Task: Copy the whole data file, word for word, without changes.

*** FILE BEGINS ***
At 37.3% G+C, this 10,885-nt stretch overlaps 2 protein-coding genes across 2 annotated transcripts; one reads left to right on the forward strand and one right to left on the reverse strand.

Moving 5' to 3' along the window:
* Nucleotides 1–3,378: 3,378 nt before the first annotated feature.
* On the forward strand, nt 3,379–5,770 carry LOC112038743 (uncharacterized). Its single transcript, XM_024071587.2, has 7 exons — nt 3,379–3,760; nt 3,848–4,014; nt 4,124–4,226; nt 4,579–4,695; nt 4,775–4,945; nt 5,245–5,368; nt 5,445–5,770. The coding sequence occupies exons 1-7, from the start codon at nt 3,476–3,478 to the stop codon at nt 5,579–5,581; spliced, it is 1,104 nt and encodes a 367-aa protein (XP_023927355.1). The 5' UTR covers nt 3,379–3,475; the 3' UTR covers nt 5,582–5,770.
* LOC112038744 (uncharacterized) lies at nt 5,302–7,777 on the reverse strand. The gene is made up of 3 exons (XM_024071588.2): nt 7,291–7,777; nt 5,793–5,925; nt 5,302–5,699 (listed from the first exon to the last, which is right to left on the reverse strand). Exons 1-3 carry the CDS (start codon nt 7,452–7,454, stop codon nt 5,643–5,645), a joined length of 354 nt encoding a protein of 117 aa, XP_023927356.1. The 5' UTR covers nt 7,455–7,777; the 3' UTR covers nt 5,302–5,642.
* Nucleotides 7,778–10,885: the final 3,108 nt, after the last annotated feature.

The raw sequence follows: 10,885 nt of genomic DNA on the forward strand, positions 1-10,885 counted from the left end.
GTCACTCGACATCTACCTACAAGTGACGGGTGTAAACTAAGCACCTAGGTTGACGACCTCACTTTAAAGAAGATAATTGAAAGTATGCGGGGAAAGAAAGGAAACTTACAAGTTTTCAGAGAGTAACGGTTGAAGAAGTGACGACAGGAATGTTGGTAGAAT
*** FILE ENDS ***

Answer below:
At 37.3% G+C, this 10,885-nt stretch overlaps 2 protein-coding genes across 2 annotated transcripts; one reads left to right on the forward strand and one right to left on the reverse strand.

Moving 5' to 3' along the window:
* Nucleotides 1–3,378: 3,378 nt before the first annotated feature.
* On the forward strand, nt 3,379–5,770 carry LOC112038743 (uncharacterized). Its single transcript, XM_024071587.2, has 7 exons — nt 3,379–3,760; nt 3,848–4,014; nt 4,124–4,226; nt 4,579–4,695; nt 4,775–4,945; nt 5,245–5,368; nt 5,445–5,770. The coding sequence occupies exons 1-7, from the start codon at nt 3,476–3,478 to the stop codon at nt 5,579–5,581; spliced, it is 1,104 nt and encodes a 367-aa protein (XP_023927355.1). The 5' UTR covers nt 3,379–3,475; the 3' UTR covers nt 5,582–5,770.
* LOC112038744 (uncharacterized) lies at nt 5,302–7,777 on the reverse strand. The gene is made up of 3 exons (XM_024071588.2): nt 7,291–7,777; nt 5,793–5,925; nt 5,302–5,699 (listed from the first exon to the last, which is right to left on the reverse strand). Exons 1-3 carry the CDS (start codon nt 7,452–7,454, stop codon nt 5,643–5,645), a joined length of 354 nt encoding a protein of 117 aa, XP_023927356.1. The 5' UTR covers nt 7,455–7,777; the 3' UTR covers nt 5,302–5,642.
* Nucleotides 7,778–10,885: the final 3,108 nt, after the last annotated feature.

The raw sequence follows: 10,885 nt of genomic DNA on the forward strand, positions 1-10,885 counted from the left end.
GTCACTCGACATCTACCTACAAGTGACGGGTGTAAACTAAGCACCTAGGTTGACGACCTCACTTTAAAGAAGATAATTGAAAGTATGCGGGGAAAGAAAGGAAACTTACAAGTTTTCAGAGAGTAACGGTTGAAGAAGTGACGACAGGAATGTTGGTAGAAT